Why We Need to Wobble

I was accidentally sabotaging my daughter’s dream.

For two summers, Caitlin began the season dreaming of riding a bike. And for two summers, by the time the bees were on the buds and the cottonwood was on the air, that dream had been stashed away, along with her bike, in the back of the garage. I couldn’t figure it out. Caitlin is brave, but our practice sessions would always end in her fear and my frustration.

It turns out, I wasn’t giving her what she needed.

A few weeks ago, signs of summer returned to our part of the world—grass got green and buzzing bees could be heard on the warming breeze—so Caitlin and I rolled her bike out of the garage, hoping for third times and charms. But, once again, the fear and frustration quickly set in. I began to wonder if a bike-riding gene had been deleted from her DNA. Then, the truth hit me. There was something missing, but it wasn’t a gene.

I wasn’t letting her wobble.

I was holding the back of her seat for stability, but I was holding on too tight. I was eliminating any sense of imbalance from her ride, so she would feel safe, so she could learn while unafraid. But, ironically, this had magnified her fear. Now, she wasn’t just afraid of falling; she was also afraid of the sensation of wobbling.

And wobbling is how you learn to ride.

Wobbling on a bike is the only way to learn balance. When you wobble one way, you lean your body in the other. When you overcorrect, you learn to recorrect. Eventually, you learn the skill of making countless minute adjustments to keep yourself upright and moving forward. Wobbling is how you learn to ride.

Wobbling is also how you learn to live.

Recently, my oldest son graduated eighth grade and, in a few short months, he’ll begin high school in a building which was the site of a school shooting only a few weeks ago. That feels like wobbling to me and, I suspect, to him. Recently, Quinn stepped in the ocean, sliced his foot from toe to heal, and we rushed him to the emergency room. That feels like wobbling. Recently, Caitlin began her annual summer camp. She didn’t know of any other friends who were planning to go. That feels like wobbling.

If you don’t want to wobble—if you refuse to exist in that discomfort zone between perfect balance and falling—you stay off the bike of life and stash your dreams in the back of the garage. You don’t pedal. You just stay home and play video games and binge on Netflix and buy stuff on Amazon.

Around the time Caitlin was finally learning how to ride her bike, which is to say, learning how to wobble, I was listening to a friend’s podcast, in which he interviewed Fred Kofman, vice president of leadership at LinkedIn, and author of The Meaning Revolution. In the interview, Kofman said something that brought me to attention. He said, “Walking is really controlled falling.” He said you can’t take a step if you are perfectly in balance. Rather, when you walk, you shift all of your weight to one side, then you fall on the opposite foot, shift all of your weight to it, and then allow the other foot to fall. Walking is controlled falling.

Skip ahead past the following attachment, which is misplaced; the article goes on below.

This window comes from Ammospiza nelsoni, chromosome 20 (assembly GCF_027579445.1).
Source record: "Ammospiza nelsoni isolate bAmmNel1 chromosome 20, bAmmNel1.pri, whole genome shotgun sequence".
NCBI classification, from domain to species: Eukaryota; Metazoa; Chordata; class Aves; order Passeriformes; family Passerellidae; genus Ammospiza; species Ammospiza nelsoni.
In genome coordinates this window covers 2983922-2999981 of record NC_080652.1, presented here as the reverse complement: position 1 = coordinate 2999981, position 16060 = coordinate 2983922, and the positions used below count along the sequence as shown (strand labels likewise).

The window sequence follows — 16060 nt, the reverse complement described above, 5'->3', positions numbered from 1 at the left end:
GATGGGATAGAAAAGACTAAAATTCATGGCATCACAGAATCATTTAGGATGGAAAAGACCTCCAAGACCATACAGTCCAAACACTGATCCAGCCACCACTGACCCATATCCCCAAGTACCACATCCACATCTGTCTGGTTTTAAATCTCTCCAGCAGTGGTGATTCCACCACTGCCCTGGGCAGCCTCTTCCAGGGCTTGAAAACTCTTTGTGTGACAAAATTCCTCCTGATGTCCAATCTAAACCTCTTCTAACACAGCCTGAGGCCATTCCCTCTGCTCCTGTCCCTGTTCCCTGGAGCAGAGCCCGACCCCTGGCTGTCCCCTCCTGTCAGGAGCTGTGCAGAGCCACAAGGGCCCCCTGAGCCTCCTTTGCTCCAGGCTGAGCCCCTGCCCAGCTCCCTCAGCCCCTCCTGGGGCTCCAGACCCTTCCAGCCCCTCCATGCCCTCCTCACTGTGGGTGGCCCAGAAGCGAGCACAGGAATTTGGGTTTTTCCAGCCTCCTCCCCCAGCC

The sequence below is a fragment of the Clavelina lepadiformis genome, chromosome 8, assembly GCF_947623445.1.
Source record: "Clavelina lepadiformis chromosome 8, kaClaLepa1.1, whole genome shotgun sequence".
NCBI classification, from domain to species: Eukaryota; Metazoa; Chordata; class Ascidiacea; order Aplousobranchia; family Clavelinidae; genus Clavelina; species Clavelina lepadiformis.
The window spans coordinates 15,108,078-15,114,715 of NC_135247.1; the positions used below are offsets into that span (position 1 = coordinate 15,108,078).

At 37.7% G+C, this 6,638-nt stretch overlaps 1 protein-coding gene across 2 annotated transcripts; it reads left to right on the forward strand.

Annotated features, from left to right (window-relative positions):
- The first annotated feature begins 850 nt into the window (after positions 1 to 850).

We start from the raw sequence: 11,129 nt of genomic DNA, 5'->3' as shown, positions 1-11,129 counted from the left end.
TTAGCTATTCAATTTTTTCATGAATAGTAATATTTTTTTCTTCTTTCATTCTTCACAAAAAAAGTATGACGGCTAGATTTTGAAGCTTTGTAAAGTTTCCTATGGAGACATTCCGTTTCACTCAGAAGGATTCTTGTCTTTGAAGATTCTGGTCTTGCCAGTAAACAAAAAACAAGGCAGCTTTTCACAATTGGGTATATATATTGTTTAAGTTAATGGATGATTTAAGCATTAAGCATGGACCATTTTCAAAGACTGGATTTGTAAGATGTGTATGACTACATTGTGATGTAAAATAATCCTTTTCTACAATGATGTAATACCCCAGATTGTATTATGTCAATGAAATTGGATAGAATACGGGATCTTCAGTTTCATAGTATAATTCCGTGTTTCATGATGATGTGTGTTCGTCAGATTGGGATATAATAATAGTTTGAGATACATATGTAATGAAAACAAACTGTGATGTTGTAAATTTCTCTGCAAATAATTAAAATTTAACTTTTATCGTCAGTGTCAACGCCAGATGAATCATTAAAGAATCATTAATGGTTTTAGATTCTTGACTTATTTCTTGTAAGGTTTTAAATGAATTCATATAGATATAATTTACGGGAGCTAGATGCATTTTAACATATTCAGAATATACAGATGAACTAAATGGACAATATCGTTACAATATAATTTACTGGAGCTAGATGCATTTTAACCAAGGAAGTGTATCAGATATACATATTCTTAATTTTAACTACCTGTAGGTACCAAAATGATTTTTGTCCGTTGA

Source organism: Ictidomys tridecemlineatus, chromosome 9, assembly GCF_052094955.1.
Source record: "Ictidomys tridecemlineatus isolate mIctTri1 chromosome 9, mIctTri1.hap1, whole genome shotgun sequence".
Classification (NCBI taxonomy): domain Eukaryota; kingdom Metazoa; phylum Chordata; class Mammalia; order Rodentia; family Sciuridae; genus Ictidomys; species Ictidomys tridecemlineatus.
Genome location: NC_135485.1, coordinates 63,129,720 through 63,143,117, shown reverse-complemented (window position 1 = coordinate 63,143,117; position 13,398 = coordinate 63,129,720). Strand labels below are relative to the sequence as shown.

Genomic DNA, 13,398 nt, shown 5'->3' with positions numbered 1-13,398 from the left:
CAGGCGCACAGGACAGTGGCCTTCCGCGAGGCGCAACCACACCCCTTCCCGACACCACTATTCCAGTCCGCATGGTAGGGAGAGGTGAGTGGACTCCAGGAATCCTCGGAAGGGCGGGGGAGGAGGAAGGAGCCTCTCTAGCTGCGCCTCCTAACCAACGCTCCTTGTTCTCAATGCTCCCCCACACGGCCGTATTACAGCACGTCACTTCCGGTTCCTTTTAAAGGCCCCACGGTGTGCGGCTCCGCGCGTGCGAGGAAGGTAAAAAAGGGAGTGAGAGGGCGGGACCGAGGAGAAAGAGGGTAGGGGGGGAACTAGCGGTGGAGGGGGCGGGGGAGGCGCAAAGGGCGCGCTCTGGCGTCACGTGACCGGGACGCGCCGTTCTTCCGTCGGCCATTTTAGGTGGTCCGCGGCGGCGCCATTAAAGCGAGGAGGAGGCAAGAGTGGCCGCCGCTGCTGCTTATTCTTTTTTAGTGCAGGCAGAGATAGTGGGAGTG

And living is controlled wobbling.

Caitlin learned there is no such thing as sustained balance in bike riding—you’re always wobbling minutely, and always learning to constantly correct, to bring yourself back into center. Likewise, there is no such thing as balance as we live our way through this unpredictable, uncertain, unbelievable life. There is only the process of constantly learning, constantly correcting, constantly making adjustments to seek that centered place.

Caitlin has been riding her bike all over the neighborhood for the last couple of weeks and yesterday I picked her up from summer camp. She was covered in dirt and dust, and she told me she’d been playing Gaga Ball—a game like dodgeball, played in a hexagonal pit, in which players slap the ball at each other and are eliminated if they are hit below the knee. She said she played all afternoon. I asked if she won any of the games. She said no, and then she said something that made my heart soar.

“But I’m learning to never give up.”

She’s learning to wobble. She’s learning that life is about learning, that it’s about existing in our discomfort zone, and finding out what it has to teach us. And most importantly, she’s learning that life is not about being in balance, but seeking balance, so that every once in a while you can enjoy feeling centered for a moment or two. It’s true for a little girl learning to ride a bike, and it’s true for all of us learning to be alive.

May you wobble.

May you learn.

May you live.

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In his debut novel, Kelly weaves a page-turning, plot-twisting tale that explores the spiritual depths of identity and relationships, amidst themes of healing, grace, faith, forgiveness, and freedom.

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About Kelly

Dr. Kelly Flanagan is a psychologist, author, consultant, and speaker who enjoys walking with people through the three essentials of a truly satisfying life: worthiness, belonging, and purpose. His blog writings have been featured in Reader’s Digest, The Huffington Post, The 5 Love Languages, and the TODAY Show. Kelly is the author of Loveable and True Companions.